Ricardo Tormo Circuit is known to be on the smaller side of the circuits on the MotoGP calendar. The circuit is 4km (2.5 mi) in length but what is really unique to this circuit is that the grandstands surround the perimeter of the track like a stadium. You can see most of the track from any grandstand aside from the far opposite end. All the grandstands are named after colors so it’s fairly easy to navigate to your section. In 2017 and 2021 I sat in the Tribuna (Purple) Boxes which are situated above the pit lane garages in the center of the main straight. This section offers some of the best views of the circuit and has TV screens facing the seats from across the track. If you’re in row 1, seeing the riders start/stop at the garages below you is cool to see. You can see the riders preparing up close before throwing their leg over the bike and heading down the pitlane. The paddock is located behind this section which allows you to see many of the riders enter the garages and hospitality areas from above. Merchandise vendors are usually situated behind the yellow sections between the Turn 1-2 area. There is also a stage by Turn 1 which has rider appearances and live music throughout the weekend.
In 2021, I planned this trip for my birthday as well as Valentino Rossi’s final MotoGP Race. There were a lot of Rossi fans wearing his iconic yellow all weekend. My seat allowed me to be up close to all the season-ending burnouts and team celebrations in the pitlane after the race. I was fortunate to be just a few garages over from the massive welcome Valentino had by what seemed like a majority of the paddock waiting outside his garage. His final stand on top of the bike as he waved goodbye is something I’ll never forget. Valentino disappeared into the garage with loud chants and singing ringing through the paddock. I was sitting in Row 1 above the Repsol Honda Garage so I got my face on TV a few times. Some friends sent me pictures of their TVs whenever they saw me, it was pretty funny. I definitely recommend sitting in the Tribuna Boxes over the other sections. The hospitality options seem reasonably priced as well that are situated in a couple of different areas, mainly closer to the podium and starting grid.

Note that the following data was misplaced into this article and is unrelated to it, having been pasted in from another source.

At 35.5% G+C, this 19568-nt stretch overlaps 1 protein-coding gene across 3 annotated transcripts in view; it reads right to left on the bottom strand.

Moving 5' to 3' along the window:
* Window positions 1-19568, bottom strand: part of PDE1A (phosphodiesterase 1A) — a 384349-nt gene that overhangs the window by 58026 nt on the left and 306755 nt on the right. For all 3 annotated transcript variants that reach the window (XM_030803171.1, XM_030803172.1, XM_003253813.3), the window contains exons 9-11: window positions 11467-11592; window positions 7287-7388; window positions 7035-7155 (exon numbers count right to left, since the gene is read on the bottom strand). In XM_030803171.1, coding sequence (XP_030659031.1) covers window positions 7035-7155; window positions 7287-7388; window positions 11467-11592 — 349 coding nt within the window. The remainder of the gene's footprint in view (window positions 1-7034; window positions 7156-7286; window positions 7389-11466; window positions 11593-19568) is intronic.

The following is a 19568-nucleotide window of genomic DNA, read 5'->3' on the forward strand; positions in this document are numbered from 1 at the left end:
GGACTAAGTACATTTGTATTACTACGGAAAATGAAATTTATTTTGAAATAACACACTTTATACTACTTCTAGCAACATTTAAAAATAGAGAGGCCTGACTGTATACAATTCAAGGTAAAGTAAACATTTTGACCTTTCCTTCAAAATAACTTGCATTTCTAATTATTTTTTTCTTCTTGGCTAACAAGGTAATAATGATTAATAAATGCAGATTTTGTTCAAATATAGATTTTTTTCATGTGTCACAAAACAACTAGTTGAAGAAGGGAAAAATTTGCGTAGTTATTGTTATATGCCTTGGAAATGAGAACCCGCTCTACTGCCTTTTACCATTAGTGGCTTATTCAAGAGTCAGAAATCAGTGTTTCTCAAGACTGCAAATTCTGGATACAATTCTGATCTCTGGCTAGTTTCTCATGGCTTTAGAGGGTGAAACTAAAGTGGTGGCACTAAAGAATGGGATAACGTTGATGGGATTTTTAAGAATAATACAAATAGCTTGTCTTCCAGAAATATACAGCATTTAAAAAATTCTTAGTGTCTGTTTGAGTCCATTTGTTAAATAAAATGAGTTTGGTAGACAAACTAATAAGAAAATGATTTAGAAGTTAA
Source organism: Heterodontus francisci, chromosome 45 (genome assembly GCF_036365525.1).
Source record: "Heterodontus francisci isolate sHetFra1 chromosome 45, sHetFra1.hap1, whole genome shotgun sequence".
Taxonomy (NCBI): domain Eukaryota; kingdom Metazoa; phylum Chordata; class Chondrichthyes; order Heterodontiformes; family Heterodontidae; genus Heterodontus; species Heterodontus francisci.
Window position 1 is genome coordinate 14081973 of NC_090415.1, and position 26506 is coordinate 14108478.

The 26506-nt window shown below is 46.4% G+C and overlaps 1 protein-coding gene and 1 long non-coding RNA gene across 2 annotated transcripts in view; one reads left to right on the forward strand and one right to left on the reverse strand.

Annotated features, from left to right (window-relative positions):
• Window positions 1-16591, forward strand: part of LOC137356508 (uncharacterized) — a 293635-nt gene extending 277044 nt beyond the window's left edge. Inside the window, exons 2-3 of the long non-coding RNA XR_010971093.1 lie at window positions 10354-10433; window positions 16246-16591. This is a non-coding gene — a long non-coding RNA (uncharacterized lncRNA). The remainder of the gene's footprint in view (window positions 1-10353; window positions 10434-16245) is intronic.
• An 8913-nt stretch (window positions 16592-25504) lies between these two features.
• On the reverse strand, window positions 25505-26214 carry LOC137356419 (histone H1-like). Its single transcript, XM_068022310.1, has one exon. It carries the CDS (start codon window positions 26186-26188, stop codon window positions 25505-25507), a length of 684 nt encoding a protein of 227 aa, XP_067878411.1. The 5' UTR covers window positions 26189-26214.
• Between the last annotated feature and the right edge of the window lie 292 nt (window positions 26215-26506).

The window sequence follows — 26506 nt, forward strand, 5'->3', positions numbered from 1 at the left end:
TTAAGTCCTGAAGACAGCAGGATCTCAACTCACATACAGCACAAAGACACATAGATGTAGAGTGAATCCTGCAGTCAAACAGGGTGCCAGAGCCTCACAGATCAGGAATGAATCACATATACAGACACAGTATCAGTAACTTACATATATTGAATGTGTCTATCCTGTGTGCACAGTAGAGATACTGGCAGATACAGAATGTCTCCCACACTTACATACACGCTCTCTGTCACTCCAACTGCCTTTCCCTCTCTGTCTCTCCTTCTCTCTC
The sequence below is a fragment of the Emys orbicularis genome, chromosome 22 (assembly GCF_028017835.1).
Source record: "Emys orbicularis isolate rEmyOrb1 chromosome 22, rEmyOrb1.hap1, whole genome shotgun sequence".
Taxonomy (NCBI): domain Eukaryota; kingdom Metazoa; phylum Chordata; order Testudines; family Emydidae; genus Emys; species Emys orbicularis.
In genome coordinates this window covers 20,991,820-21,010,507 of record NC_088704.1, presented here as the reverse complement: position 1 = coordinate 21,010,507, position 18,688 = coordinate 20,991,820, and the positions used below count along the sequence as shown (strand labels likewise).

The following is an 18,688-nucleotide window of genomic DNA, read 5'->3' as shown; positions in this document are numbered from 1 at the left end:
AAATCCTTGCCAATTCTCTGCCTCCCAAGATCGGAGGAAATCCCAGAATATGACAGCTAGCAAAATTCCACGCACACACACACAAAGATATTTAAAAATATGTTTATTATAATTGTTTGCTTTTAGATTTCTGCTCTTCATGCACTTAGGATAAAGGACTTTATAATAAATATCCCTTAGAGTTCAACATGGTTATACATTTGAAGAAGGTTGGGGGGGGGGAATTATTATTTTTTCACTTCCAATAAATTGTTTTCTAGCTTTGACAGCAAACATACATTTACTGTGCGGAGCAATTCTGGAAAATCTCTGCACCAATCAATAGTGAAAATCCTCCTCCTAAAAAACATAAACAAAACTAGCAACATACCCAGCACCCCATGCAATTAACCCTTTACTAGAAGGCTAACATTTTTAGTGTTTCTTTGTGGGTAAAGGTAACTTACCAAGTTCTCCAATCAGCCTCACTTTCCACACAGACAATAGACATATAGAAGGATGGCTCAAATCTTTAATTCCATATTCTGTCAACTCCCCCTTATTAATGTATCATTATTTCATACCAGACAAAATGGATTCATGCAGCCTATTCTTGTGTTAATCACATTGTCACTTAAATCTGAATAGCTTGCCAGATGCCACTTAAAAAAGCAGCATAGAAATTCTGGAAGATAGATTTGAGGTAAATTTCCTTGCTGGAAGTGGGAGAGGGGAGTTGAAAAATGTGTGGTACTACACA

Food & Drink
Personal food like sandwiches and snacks are allowed. Drinks in plastic bottles are also allowed in the circuit. Cans, glass and alcohol are not allowed. The circuit also does not sell any alcohol. There are some hospitality tickets that do include beer and wine, but that is the only way to have a drink within the circuit. The beer sold at the vendors in the circuit is 0,0 non-alcoholic. These vendors also have the normal jamon sandwiches (bocadillo), chips, drinks and coffee. All reasonably priced with minimal lines. You can expect a sandwich, chips and drink to cost less than €10. The vendors accept both cash and cards. There is one food vendor in the purple grandstand that had a ticket system but this was the only vendor I encountered like this.
Buying Valencia MotoGP Tickets
3-day Tickets start at around €50 for the Tribuna Blanca and go up to €200 in the Tribuna Boxes in the early phases of ticket sales. There is a discount of about 10% for buying early. Hospitality tickets start at €450 for 3-day depending on the Terrace or Lounge but are also available as single day tickets.
The 3rd largest city in Spain, Valencia has a historic city center with some still visible ruins like the Portal de Quart. I enjoyed staying in the city center near The Central Market of Valencia, there are plenty of food and drink options walking distance. One of my favorite Restaurants was Thai Mongkut. The brewpub Tyris on Tap had some great locally brewed craft beer. The Russafa neighborhood also had some local coffee shops and a craft beer bar called Olhops that were great to visit. Walking around, day or night feels safe. There are typically always people walking around the city center.
We stayed at an Airbnb for 6 days for about €80 per night for a full 2 bedroom apartment. Prices of hotels are also similar, including some areas along the coast. Depending on the weather, you can easily enjoy a beach day or have a meal overlooking the beach at Restaurante Panorama . We also spent a few hours exploring the Oceanografic (Aquarium) which is located near several museums and shopping centers nearby.
You can navigate Valencia easily using public transport, the same tram and subway system connects the airport and city. Valencia has a great Tourist Card available that includes transportation and admission to museums. A 24hr card starts at €13,5 for Adults with 48hr(€18) and 72 hr(€22,5) and child rates are slightly cheaper. Available at VisitValencia.com
- Airbnb – $ 385 (5 nights)
- Flights – $225 Round trip Austin to JFK + 30k Delta Skymiles JFK-MAD
- Rental Car – €255 for 6 Nights + Fuel
- Food Budget – €50 per person per day feels like the upper end of estimates.